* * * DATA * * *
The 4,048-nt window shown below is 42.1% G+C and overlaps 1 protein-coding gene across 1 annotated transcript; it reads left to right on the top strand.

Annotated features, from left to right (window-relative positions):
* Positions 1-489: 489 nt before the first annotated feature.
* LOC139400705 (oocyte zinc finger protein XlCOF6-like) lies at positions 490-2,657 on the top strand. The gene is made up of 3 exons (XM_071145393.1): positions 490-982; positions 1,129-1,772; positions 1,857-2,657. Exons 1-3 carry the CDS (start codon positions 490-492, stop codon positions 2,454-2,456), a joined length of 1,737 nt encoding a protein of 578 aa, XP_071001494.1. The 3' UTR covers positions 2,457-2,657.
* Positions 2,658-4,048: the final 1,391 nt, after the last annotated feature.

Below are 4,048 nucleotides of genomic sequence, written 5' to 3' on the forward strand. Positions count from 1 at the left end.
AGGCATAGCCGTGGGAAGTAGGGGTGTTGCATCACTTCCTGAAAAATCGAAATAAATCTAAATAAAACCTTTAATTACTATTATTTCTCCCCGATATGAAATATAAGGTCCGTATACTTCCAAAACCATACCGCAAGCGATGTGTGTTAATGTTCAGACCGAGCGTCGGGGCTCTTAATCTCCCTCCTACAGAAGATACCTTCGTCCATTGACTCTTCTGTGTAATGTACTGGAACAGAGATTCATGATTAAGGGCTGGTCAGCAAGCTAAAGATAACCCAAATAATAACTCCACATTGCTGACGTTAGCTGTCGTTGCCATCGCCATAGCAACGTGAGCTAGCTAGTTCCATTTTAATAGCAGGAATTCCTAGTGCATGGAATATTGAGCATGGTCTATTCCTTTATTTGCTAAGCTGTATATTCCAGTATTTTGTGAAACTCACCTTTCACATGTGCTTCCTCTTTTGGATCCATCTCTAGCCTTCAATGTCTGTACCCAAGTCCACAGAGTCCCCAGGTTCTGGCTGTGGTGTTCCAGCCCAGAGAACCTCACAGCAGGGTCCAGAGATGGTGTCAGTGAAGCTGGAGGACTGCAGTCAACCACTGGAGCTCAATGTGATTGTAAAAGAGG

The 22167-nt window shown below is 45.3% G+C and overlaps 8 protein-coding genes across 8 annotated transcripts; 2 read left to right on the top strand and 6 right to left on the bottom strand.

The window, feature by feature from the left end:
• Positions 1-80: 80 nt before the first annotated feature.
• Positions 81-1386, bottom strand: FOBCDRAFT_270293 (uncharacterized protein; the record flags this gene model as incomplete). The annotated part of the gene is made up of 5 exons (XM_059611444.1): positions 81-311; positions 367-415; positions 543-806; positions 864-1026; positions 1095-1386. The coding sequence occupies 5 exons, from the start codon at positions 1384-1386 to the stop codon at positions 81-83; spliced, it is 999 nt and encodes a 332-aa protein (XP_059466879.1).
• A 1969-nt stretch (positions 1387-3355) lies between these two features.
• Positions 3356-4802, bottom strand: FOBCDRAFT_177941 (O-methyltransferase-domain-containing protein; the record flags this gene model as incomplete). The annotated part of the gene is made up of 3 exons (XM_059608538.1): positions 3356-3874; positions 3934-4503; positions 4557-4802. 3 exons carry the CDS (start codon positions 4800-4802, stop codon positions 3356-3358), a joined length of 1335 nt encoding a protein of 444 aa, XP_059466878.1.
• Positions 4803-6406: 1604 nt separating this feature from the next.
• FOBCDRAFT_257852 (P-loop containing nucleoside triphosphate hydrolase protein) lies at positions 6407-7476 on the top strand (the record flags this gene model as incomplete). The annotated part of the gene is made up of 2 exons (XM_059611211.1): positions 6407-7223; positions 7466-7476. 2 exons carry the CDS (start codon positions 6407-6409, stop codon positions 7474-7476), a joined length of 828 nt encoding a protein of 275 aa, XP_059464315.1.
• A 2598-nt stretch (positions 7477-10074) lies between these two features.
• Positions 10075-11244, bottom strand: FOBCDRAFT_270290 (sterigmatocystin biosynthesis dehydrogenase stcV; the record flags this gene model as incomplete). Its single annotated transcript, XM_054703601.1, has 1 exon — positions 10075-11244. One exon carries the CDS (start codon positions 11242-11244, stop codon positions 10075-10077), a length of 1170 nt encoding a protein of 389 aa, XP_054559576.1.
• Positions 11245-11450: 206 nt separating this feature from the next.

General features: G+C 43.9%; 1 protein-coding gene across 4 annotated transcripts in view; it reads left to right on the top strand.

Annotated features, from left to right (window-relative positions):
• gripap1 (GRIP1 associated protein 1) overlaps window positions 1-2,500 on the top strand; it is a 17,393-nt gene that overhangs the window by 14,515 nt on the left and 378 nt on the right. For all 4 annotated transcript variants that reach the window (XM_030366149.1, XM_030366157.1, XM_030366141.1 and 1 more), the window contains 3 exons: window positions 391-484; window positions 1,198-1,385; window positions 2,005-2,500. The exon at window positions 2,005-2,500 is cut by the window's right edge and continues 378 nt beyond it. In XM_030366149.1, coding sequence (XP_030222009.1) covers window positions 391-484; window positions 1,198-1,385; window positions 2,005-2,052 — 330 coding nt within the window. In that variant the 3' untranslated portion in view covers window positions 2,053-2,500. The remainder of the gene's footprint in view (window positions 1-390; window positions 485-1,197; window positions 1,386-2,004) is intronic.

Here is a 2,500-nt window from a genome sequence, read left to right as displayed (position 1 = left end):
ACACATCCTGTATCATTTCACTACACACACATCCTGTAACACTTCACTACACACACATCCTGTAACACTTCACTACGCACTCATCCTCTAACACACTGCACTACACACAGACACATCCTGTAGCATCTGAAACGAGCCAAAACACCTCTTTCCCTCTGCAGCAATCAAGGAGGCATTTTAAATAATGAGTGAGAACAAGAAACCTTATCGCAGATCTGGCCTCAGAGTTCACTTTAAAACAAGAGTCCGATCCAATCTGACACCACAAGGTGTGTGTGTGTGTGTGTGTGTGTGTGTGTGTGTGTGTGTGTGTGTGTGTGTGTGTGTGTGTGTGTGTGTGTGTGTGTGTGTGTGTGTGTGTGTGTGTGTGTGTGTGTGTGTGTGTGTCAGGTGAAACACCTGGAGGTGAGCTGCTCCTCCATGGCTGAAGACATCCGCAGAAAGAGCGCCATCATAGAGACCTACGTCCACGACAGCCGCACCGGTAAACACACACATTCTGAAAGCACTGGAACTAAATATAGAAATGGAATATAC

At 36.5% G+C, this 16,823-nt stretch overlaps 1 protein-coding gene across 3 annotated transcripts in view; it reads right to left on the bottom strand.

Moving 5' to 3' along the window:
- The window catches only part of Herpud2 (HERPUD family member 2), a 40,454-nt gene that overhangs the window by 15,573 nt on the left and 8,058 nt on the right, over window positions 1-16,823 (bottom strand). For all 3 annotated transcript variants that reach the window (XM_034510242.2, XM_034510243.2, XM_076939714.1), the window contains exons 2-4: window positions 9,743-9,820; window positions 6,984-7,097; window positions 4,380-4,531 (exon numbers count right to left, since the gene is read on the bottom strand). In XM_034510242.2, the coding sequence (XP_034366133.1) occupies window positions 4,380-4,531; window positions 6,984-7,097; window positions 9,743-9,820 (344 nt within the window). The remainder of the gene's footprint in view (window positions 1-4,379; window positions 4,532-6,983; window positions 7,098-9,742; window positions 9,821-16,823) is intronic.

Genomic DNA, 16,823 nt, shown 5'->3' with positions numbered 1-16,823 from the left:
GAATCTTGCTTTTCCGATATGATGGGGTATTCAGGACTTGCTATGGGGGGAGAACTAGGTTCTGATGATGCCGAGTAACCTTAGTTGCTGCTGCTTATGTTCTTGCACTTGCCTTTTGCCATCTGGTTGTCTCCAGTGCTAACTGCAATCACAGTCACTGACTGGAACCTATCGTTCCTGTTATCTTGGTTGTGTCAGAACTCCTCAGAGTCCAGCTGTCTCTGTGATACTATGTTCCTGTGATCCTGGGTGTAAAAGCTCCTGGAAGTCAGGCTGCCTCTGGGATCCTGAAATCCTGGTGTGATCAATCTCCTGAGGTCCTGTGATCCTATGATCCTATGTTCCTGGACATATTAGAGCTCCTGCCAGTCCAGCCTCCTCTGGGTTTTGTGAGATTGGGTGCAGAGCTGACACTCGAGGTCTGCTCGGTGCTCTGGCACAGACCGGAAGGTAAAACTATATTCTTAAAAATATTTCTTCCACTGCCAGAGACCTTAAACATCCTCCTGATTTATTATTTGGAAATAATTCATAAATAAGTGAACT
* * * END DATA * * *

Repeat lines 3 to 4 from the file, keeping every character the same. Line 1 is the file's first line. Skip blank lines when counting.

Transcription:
* Positions 1-489: 489 nt before the first annotated feature.
* LOC139400705 (oocyte zinc finger protein XlCOF6-like) lies at positions 490-2,657 on the top strand. The gene is made up of 3 exons (XM_071145393.1): positions 490-982; positions 1,129-1,772; positions 1,857-2,657. Exons 1-3 carry the CDS (start codon positions 490-492, stop codon positions 2,454-2,456), a joined length of 1,737 nt encoding a protein of 578 aa, XP_071001494.1. The 3' UTR covers positions 2,457-2,657.